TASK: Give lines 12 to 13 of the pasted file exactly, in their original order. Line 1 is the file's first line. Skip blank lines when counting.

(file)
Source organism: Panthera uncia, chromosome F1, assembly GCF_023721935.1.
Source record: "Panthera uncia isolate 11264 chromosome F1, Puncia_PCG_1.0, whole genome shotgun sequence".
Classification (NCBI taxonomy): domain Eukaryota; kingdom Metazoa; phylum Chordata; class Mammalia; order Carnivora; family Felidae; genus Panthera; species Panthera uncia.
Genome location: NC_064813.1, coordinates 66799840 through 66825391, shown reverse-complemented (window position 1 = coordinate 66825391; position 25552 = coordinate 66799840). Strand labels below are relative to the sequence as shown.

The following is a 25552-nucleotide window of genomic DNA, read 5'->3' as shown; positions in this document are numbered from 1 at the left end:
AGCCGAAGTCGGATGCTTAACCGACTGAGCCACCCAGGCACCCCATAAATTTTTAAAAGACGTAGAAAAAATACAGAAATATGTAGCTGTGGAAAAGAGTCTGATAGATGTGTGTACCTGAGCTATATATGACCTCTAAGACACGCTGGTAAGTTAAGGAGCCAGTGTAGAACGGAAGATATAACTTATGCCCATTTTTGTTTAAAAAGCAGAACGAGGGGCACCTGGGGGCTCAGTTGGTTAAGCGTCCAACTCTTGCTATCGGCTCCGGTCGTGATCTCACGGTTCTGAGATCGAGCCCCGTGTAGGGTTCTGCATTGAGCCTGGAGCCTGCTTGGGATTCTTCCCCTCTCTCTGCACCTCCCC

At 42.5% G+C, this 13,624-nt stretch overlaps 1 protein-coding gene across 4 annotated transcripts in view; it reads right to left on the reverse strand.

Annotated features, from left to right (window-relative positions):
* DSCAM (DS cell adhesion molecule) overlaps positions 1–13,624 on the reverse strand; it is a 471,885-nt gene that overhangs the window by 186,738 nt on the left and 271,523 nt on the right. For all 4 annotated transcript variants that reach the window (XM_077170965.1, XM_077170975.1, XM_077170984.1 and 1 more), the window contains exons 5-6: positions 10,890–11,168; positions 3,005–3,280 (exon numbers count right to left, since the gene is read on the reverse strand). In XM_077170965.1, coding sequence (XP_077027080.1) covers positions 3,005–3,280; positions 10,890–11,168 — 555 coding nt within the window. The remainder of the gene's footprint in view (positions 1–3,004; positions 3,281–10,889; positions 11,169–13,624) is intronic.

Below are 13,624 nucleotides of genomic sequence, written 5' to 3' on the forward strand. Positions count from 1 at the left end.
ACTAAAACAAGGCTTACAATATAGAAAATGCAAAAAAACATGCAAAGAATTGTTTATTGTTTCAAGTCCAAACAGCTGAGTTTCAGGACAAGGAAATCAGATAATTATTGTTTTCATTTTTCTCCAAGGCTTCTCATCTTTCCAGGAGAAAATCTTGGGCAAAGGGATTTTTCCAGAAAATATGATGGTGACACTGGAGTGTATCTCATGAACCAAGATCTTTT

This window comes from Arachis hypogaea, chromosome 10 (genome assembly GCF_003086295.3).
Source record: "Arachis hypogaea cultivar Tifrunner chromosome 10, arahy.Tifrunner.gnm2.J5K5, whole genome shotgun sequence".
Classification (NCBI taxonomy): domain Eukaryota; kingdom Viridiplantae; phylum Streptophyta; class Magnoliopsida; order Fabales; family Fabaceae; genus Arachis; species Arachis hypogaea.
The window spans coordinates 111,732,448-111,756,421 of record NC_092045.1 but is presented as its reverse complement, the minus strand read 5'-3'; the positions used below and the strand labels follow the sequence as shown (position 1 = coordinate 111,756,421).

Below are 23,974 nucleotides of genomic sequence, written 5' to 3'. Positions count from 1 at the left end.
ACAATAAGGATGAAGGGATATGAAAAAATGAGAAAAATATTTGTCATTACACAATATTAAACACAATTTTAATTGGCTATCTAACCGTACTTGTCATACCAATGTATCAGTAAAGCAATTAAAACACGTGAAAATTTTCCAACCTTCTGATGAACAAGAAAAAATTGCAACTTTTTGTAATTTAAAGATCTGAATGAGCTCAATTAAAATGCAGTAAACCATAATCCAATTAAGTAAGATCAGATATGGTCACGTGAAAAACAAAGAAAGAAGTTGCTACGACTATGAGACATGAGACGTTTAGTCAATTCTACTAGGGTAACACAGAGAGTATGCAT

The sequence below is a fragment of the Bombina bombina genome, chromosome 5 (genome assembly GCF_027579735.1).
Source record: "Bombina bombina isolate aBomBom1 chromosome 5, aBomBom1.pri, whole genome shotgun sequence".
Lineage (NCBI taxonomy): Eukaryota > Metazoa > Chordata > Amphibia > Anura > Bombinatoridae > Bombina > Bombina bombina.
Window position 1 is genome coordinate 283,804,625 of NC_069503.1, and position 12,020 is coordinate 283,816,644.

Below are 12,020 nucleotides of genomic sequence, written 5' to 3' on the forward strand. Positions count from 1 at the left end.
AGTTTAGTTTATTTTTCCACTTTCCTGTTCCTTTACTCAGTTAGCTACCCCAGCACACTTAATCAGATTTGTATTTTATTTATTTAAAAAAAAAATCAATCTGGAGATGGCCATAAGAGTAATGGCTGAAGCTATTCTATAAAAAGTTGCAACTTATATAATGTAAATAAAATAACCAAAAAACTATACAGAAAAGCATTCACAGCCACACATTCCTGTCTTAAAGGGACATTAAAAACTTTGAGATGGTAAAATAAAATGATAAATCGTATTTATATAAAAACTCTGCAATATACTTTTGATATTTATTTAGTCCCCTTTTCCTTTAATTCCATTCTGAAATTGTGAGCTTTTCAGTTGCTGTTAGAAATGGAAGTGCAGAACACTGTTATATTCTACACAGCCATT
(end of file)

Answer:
This window comes from Arachis hypogaea, chromosome 10 (genome assembly GCF_003086295.3).
Source record: "Arachis hypogaea cultivar Tifrunner chromosome 10, arahy.Tifrunner.gnm2.J5K5, whole genome shotgun sequence".